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The IOF has full confidence in Russian orienteering athletes and IOF event organisers

IOF Statement regarding the McLaren report part 2

Last Friday December 9, WADA published the second part of the Independent Person (IP) Richard McLaren’s report on systematic doping in Russia. Following the publishing of part 1 of the IP Report in July 2016, the IOF published a statement regarding the IOF’s view and any potential actions. This statement was confirmed in connection with the IOF General Assembly in Sweden in August, 2016.

One of the commitments made to IOF members in August was that as new information became available a new assessment of the IOF position would be done. The release of the second part of the McLaren report last Friday constitutes significant new information and the IOF has during the past week requested, received and evaluated information from WADA, liaised with relevant external and internal bodies and has reached a conclusion as to whether a revision of the statement from July/August 2016 is necessary.

Based upon the analysis done, the IOF concludes that no revision in the statement or IOF Policy is necessary. More information follows below, but in short this means:

  1. There shall continue to be no restriction on the participation by Russian athletes in IOF events.
  2. IOF Events planned to be organised in Russia will be completed as planned, and applications for future events from organisers in Russia are welcomed by the IOF.

This decision means that the currently planned World Ski Orienteering Championships in Krasnoyarsk, Russia 7-12 March, 2017 will go ahead as planned.

The IOF would also like to add that it has full confidence in both Russian orienteering athletes and Russian IOF event organisers regarding these matters.


Additional information regarding the McLaren report

The second part of the McLaren report that was published Friday December 9, indicated that over 1000 athletes in 30 sports were affected by systematic doping and sample manipulation in Russia. The independent investigating team had provided or would be providing WADA with the evidence gathered regarding the individual cases.

Immediately following the report, WADA notified International Federations that they would be receiving gathered evidence for any cases pertaining to athletes within their testing jurisdiction. The respective International Federations would then take over the cases for potential disciplinary actions.

As of Tuesday December 13, the IOF had not received any further information from WADA regarding cases within orienteering. The IOF Office therefore asked WADA to confirm that no orienteering athletes were implicated. WADA has confirmed that among the first 714 athletes whom they have received information about, no orienteers were implicated. They noted however that they have not yet received information from the IP team about an additional 317 athletes listed in the report, and that they could therefore not make any statements about them. As of the time of writing this statement, no additional information regarding these athletes has been received. If additional material information is received this statement may be updated.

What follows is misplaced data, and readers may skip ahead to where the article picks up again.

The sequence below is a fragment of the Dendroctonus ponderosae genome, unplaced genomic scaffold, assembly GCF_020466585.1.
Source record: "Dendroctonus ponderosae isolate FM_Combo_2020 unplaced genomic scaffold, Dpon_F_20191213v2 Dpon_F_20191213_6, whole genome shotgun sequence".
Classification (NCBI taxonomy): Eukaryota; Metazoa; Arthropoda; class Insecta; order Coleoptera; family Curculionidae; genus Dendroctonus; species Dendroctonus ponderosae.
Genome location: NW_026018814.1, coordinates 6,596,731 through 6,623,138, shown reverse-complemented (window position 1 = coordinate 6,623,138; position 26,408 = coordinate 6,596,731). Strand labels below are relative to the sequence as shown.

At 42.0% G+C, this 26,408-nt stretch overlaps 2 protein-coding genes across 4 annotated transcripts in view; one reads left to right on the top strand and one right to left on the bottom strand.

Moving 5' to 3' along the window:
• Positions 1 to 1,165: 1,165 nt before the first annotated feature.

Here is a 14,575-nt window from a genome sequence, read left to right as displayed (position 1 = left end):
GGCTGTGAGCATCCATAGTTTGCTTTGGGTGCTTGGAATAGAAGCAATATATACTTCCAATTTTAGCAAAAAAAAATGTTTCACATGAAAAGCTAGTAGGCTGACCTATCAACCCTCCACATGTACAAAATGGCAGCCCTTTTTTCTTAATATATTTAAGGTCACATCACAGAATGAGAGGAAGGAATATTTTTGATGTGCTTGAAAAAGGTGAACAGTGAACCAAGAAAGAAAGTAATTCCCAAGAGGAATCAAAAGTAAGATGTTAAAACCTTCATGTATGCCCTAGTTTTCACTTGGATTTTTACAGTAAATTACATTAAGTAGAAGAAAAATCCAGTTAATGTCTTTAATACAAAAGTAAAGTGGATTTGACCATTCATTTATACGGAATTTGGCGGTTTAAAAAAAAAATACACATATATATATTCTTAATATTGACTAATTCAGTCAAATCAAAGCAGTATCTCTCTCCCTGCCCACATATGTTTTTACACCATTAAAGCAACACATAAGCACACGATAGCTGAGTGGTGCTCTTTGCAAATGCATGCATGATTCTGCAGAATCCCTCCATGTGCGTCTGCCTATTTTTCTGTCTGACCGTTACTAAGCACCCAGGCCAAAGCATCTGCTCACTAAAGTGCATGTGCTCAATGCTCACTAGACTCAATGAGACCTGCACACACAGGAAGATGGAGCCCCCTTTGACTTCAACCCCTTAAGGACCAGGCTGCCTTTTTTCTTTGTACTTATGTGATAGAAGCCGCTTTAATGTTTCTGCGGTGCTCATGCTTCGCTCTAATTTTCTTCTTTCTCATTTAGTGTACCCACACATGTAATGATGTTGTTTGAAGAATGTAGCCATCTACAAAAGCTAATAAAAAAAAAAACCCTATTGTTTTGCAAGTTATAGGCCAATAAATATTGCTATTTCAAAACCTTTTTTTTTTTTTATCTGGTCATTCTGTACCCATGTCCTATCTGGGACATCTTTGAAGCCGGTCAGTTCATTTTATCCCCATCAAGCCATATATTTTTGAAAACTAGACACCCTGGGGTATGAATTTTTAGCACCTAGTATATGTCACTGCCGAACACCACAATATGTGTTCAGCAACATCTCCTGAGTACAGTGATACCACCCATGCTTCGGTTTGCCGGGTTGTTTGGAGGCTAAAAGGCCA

Based upon the information received from WADA, the IOF concludes that there is currently no evidence which indicates that orienteering is involved in systematic doping in Russia as reported by the McLaren report, and therefore sees no reason to change the statements made in July/August 2016. Russian orienteering athletes participation in IOF events is not restricted and is welcomed.

The IOF would like to add that during 2016 anti-doping testing has been carried out on 19 Russian orienteering athletes. 28 tests in total, 15 in-competition and 13 out-of-competition. All results of these tests have been negative.


Regarding events held in Russia; following the publication of the McLaren report, several International Federations have either cancelled and moved events from Russia, or have indicated that planned events may be moved, depending on the findings in the McLaren report for their sport. Among the stated reasons for these decisions were that member federations and/or athletes had decided to boycott the events.

In light of this information the IOF has made an evaluation of the status of our events in Russia, i.e. currently the World Ski Orienteering Championships (WSOC) to be held in Krasnoyarsk. The IOF has liaised directly with a number of member federations and with the Ski Orienteering Athletes Commission to determine if the McLaren report had influenced their view on participation in Krasnoyarsk. The IOF has also liaised with the International Olympic Committee (IOC) and the International University Sports Federation (FISU) regarding any major international policy shift regarding events in Russia. (Note: FISU has been consulted since the WSOC is also a pre-event to the Winter Universiad in Kraskoyarsk in 2019)

The result is that the consulted member federations and the Ski Orienteering Athletes Commission strongly advocate the event being organised in Krasnoyarsk. We have received no information from external bodies indicating that a shift in policy has occurred.

The IOF has therefore concluded that there is no reason to change the statement of July/August 2016 regarding events in Russia. The IOF looks forward to a successful WSOC in Karsnoyarsk in March 2017.


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